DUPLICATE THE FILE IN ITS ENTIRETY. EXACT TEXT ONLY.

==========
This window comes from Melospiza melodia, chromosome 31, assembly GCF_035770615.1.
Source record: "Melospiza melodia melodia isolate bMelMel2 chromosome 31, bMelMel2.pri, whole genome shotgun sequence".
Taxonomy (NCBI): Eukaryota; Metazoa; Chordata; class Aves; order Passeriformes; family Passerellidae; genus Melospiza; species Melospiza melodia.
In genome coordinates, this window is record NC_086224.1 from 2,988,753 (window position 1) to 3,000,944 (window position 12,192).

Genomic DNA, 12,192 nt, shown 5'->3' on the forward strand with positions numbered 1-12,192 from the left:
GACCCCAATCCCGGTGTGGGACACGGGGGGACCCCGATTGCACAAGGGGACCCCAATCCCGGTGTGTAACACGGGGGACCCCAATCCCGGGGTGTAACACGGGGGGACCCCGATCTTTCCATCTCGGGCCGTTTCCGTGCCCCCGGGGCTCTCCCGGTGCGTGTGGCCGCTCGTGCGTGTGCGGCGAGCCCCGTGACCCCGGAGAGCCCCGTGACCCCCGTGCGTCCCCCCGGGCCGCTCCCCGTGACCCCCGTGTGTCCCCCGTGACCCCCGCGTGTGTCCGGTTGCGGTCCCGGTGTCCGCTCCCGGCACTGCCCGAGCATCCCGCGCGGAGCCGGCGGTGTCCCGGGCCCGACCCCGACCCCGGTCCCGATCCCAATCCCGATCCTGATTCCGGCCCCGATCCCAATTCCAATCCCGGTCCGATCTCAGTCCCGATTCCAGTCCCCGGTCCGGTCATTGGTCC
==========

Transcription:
This window comes from Melospiza melodia, chromosome 31, assembly GCF_035770615.1.
Source record: "Melospiza melodia melodia isolate bMelMel2 chromosome 31, bMelMel2.pri, whole genome shotgun sequence".
Taxonomy (NCBI): Eukaryota; Metazoa; Chordata; class Aves; order Passeriformes; family Passerellidae; genus Melospiza; species Melospiza melodia.
In genome coordinates, this window is record NC_086224.1 from 2,988,753 (window position 1) to 3,000,944 (window position 12,192).

Genomic DNA, 12,192 nt, shown 5'->3' on the forward strand with positions numbered 1-12,192 from the left:
GACCCCAATCCCGGTGTGGGACACGGGGGGACCCCGATTGCACAAGGGGACCCCAATCCCGGTGTGTAACACGGGGGACCCCAATCCCGGGGTGTAACACGGGGGGACCCCGATCTTTCCATCTCGGGCCGTTTCCGTGCCCCCGGGGCTCTCCCGGTGCGTGTGGCCGCTCGTGCGTGTGCGGCGAGCCCCGTGACCCCGGAGAGCCCCGTGACCCCCGTGCGTCCCCCCGGGCCGCTCCCCGTGACCCCCGTGTGTCCCCCGTGACCCCCGCGTGTGTCCGGTTGCGGTCCCGGTGTCCGCTCCCGGCACTGCCCGAGCATCCCGCGCGGAGCCGGCGGTGTCCCGGGCCCGACCCCGACCCCGGTCCCGATCCCAATCCCGATCCTGATTCCGGCCCCGATCCCAATTCCAATCCCGGTCCGATCTCAGTCCCGATTCCAGTCCCCGGTCCGGTCATTGGTCC